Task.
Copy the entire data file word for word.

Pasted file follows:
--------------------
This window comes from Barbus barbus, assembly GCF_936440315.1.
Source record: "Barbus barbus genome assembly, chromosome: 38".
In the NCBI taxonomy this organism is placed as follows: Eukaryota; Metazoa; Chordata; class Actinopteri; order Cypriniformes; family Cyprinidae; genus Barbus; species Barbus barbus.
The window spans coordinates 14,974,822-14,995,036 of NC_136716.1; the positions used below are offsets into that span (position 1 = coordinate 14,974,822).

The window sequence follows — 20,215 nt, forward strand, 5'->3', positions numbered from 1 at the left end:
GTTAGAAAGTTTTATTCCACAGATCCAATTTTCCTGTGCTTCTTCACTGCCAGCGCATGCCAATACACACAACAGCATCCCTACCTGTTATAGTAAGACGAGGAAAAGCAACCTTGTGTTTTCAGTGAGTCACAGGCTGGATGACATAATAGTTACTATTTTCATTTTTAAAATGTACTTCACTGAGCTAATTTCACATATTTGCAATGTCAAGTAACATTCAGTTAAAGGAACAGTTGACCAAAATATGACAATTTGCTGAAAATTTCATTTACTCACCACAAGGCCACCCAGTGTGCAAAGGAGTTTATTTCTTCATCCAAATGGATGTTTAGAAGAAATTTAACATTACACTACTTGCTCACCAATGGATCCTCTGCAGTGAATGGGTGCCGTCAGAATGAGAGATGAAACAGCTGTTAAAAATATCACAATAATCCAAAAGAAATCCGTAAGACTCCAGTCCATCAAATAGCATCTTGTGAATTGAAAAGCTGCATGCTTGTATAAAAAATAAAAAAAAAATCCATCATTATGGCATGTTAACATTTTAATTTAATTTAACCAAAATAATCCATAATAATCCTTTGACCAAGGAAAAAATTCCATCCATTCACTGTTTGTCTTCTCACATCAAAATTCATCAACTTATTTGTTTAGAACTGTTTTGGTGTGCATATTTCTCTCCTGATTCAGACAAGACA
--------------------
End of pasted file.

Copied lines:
This window comes from Barbus barbus, assembly GCF_936440315.1.
Source record: "Barbus barbus genome assembly, chromosome: 38".
In the NCBI taxonomy this organism is placed as follows: Eukaryota; Metazoa; Chordata; class Actinopteri; order Cypriniformes; family Cyprinidae; genus Barbus; species Barbus barbus.
The window spans coordinates 14,974,822-14,995,036 of NC_136716.1; the positions used below are offsets into that span (position 1 = coordinate 14,974,822).

The window sequence follows — 20,215 nt, forward strand, 5'->3', positions numbered from 1 at the left end:
GTTAGAAAGTTTTATTCCACAGATCCAATTTTCCTGTGCTTCTTCACTGCCAGCGCATGCCAATACACACAACAGCATCCCTACCTGTTATAGTAAGACGAGGAAAAGCAACCTTGTGTTTTCAGTGAGTCACAGGCTGGATGACATAATAGTTACTATTTTCATTTTTAAAATGTACTTCACTGAGCTAATTTCACATATTTGCAATGTCAAGTAACATTCAGTTAAAGGAACAGTTGACCAAAATATGACAATTTGCTGAAAATTTCATTTACTCACCACAAGGCCACCCAGTGTGCAAAGGAGTTTATTTCTTCATCCAAATGGATGTTTAGAAGAAATTTAACATTACACTACTTGCTCACCAATGGATCCTCTGCAGTGAATGGGTGCCGTCAGAATGAGAGATGAAACAGCTGTTAAAAATATCACAATAATCCAAAAGAAATCCGTAAGACTCCAGTCCATCAAATAGCATCTTGTGAATTGAAAAGCTGCATGCTTGTATAAAAAATAAAAAAAAAATCCATCATTATGGCATGTTAACATTTTAATTTAATTTAACCAAAATAATCCATAATAATCCTTTGACCAAGGAAAAAATTCCATCCATTCACTGTTTGTCTTCTCACATCAAAATTCATCAACTTATTTGTTTAGAACTGTTTTGGTGTGCATATTTCTCTCCTGATTCAGACAAGACA